Lifelong Learning

American librarian, John Cotton Dana once said “Who dares to teach must never cease to learn.”  This is one of the main things that has separated teaching from other profession’s for me – the need to be a lifelong learner if you want to be considered an expert.

“Who dares to teach must never cease to learn.”

I find learning to be exciting and challenging and the ability to transfer it into improved practice and outcomes is exhilarating.  This is also the case in school leadership.  As a school leader I believe it is even more imperative to be a lifelong learner – to embrace that being a professional  means you are continually improving.

With this in mind I sought a new learning challenge at the end of 2017.  I have toyed with the idea of completing my Masters but to be honest many of the Masters’ programs on offer didn’t entice me or I felt wouldn’t value add to what I did.  However, at the beginning of 2017 I was fortunate enough to be asked to provide feedback on a Micro Masters course for MIT – Launching Innovation in Schools and dipped my toe in University of Michigan’s Leading Ambitious Teaching and Learning course.

Late last year I saw an invite come through to undertake two of UM’s Micro Masters courses – Designing & Leading Learning Systems and Improvement Science in Education.  I have to admit I was apprehensive because in the past I have found online learning challenging.  I enjoy the social aspect of learning – conversations, discussion and feedback, however, have found that it can be missing when learning online.  It can be challenging to find the vested interest to allocate the time and energy needed to complete courses.  Anyway after some deliberation I decided to fork out some $$$ and enroll.

*I will be honest being a die-hard “Fab Five” (famous UM Basketball team) fan as a teenager did play a factor in enrolling.  Still holding out that UM might offer me a basketball scholarship…

I jumped into the first lesson of the Designing & Leading course and reached the task component that required you to form/join a team and complete a task related to the content.  It is at this point that my perception of online learning began to be transformed.  The “learning gods” must have been smiling down on me because I ended up forming a team with three educators from North America who were passionate, professional and personable.

Rather than communicate through online chats and discussion boards we organised a video hook-up through Google Meet and from our first discussion it was obvious that I had struck collaboration gold!  It was an added bonus that two members of the team were undertaking the post-graduate course and could elaborate and provide more depth on lesson topics.  We added an extra Aussie along the way and the Dream Team had been formed.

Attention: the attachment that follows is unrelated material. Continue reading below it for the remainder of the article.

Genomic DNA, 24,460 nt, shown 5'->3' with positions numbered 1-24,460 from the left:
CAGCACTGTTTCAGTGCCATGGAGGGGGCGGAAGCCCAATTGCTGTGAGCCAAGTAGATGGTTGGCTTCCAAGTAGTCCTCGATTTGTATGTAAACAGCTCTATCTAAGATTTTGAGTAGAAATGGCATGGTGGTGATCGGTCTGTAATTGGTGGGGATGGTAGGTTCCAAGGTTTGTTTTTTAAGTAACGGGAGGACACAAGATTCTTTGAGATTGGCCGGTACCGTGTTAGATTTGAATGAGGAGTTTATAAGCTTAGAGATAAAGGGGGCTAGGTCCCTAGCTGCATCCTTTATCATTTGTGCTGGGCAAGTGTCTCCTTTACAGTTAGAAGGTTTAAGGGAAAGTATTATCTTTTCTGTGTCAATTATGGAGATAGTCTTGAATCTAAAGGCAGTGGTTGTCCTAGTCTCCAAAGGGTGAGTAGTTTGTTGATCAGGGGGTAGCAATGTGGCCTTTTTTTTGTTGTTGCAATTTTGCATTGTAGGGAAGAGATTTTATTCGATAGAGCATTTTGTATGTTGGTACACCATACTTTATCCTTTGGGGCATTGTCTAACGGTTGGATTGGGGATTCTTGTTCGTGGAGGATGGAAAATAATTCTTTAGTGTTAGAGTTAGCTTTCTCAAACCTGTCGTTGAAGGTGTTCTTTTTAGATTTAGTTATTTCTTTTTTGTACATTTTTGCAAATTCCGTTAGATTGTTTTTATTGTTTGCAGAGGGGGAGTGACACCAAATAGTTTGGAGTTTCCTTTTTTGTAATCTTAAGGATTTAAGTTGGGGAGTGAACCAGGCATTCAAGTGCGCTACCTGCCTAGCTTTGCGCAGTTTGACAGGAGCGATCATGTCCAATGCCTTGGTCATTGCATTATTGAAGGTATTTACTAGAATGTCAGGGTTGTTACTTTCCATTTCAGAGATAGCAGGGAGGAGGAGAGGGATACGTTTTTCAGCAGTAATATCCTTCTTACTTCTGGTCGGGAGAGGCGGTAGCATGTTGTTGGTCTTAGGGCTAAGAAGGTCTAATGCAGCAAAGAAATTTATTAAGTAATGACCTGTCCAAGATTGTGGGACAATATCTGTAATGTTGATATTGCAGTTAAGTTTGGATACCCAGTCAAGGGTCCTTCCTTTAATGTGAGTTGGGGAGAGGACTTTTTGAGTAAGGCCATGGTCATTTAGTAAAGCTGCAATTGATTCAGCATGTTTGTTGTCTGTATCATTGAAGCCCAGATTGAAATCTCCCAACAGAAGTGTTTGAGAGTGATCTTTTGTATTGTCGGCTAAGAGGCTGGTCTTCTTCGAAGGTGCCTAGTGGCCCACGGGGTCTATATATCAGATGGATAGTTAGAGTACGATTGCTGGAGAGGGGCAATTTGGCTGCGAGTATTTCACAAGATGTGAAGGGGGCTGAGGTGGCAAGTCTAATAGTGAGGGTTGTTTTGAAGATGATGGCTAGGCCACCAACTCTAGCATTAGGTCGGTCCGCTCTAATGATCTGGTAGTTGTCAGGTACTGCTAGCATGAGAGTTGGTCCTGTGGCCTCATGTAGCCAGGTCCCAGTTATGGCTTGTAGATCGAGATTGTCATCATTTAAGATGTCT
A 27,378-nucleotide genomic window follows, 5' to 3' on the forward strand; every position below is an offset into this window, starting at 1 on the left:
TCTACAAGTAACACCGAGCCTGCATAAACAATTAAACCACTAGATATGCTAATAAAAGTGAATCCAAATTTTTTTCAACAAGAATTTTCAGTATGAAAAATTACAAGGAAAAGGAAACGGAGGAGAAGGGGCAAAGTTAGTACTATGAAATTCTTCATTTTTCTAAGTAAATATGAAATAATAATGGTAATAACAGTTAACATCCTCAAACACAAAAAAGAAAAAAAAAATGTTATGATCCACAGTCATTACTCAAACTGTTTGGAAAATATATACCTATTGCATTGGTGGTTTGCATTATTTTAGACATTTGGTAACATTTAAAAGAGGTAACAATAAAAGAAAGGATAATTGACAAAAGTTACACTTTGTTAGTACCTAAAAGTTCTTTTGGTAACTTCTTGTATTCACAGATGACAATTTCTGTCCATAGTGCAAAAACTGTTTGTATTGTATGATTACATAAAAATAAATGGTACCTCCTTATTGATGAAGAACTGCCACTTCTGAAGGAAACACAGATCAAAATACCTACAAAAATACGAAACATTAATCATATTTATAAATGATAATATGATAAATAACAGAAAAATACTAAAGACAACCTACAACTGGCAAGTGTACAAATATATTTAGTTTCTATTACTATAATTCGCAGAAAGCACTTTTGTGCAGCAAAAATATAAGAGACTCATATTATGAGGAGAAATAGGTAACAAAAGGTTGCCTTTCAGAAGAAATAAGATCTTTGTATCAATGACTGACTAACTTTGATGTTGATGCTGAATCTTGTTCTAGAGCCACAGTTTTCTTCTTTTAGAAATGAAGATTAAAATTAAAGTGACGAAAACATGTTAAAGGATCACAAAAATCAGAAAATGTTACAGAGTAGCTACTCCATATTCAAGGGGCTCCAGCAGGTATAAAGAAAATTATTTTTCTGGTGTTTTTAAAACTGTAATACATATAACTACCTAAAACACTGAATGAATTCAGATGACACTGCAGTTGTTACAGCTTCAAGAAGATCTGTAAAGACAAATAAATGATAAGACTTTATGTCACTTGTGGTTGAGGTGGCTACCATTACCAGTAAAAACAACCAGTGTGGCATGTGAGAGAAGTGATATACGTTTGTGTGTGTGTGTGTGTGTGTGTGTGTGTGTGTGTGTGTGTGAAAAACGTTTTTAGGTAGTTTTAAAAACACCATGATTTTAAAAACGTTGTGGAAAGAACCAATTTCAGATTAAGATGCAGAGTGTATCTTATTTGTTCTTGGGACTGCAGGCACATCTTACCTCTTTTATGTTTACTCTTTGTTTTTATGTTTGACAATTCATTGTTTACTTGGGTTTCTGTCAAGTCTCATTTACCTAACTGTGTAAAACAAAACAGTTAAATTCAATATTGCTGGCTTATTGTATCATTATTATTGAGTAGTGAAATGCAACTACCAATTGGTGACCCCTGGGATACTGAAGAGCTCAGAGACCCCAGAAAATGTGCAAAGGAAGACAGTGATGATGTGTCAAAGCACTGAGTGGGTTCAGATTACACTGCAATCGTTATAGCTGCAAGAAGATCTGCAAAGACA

From there the collaboration, conversation and feedback flowed freely.  I knew from course outlines that the topics and content would be relevant but it was the team dialogue and collaborative development of weekly tasks that has proved invaluable.  My team has provided the motivation and inspiration to undertake the learning to ensure I make valuable contributions to the team .

At times when I am juggling work and home priorities it is the commitment to the team that pushes me to make time to complete the course work.  I have found it ironic that as I learn more about learning systems and improvement that our team has become it’s own system – an interdependent group of people and processes working together towards a common purpose.



Cultural Diversity – more important than ever!

Their laughter traveled across the water park as they chased each other in the shallows.  I watched my son from the distance encourage the other boy to continue the game.  They were about the same age, four years old, and obviously enjoyed similar games.

What was different was that each boy spoke a different language.  “H” fluent in English and this other boy who appeared to be of Middle Eastern decent spoke a different dialect.  Although the boys faced a language barrier they did not let it detract from their game.  As they continued their “super hero” game, the other boy’s mother came up to the water’s edge and watched the boys at play.  We both looked at each other and smiled.

In a World where it seems the media and politicians want to so often highlight our differences as a thing to fear, these boys could not care less.  It got me thinking – when do we start caring?  When do stereotypes start impacting us?

It got me thinking – when do we start caring? When do stereotypes start impacting us?